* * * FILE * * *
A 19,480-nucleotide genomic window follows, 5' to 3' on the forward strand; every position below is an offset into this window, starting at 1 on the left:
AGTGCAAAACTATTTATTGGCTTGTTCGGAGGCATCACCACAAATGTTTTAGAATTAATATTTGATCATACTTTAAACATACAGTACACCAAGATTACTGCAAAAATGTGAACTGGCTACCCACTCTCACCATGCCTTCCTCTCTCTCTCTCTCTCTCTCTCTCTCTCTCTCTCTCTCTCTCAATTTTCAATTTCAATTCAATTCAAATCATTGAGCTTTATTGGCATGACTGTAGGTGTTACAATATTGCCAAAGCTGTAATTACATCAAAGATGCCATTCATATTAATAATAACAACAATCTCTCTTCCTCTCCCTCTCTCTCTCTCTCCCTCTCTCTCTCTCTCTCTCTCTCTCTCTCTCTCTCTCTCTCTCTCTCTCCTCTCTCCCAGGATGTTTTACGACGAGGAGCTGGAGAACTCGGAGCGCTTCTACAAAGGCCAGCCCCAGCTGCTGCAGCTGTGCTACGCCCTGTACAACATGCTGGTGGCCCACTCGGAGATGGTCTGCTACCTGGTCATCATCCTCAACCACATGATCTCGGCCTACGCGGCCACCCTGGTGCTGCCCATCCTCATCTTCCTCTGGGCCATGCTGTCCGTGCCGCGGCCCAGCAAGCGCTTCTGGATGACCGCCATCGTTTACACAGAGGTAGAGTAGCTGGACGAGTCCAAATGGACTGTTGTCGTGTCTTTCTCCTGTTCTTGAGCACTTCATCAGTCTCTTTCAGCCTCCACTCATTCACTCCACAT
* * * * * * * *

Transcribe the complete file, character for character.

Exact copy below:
A 19,480-nucleotide genomic window follows, 5' to 3' on the forward strand; every position below is an offset into this window, starting at 1 on the left:
AGTGCAAAACTATTTATTGGCTTGTTCGGAGGCATCACCACAAATGTTTTAGAATTAATATTTGATCATACTTTAAACATACAGTACACCAAGATTACTGCAAAAATGTGAACTGGCTACCCACTCTCACCATGCCTTCCTCTCTCTCTCTCTCTCTCTCTCTCTCTCTCTCTCTCTCTCTCAATTTTCAATTTCAATTCAATTCAAATCATTGAGCTTTATTGGCATGACTGTAGGTGTTACAATATTGCCAAAGCTGTAATTACATCAAAGATGCCATTCATATTAATAATAACAACAATCTCTCTTCCTCTCCCTCTCTCTCTCTCTCCCTCTCTCTCTCTCTCTCTCTCTCTCTCTCTCTCTCTCTCTCTCTCTCTCCTCTCTCCCAGGATGTTTTACGACGAGGAGCTGGAGAACTCGGAGCGCTTCTACAAAGGCCAGCCCCAGCTGCTGCAGCTGTGCTACGCCCTGTACAACATGCTGGTGGCCCACTCGGAGATGGTCTGCTACCTGGTCATCATCCTCAACCACATGATCTCGGCCTACGCGGCCACCCTGGTGCTGCCCATCCTCATCTTCCTCTGGGCCATGCTGTCCGTGCCGCGGCCCAGCAAGCGCTTCTGGATGACCGCCATCGTTTACACAGAGGTAGAGTAGCTGGACGAGTCCAAATGGACTGTTGTCGTGTCTTTCTCCTGTTCTTGAGCACTTCATCAGTCTCTTTCAGCCTCCACTCATTCACTCCACAT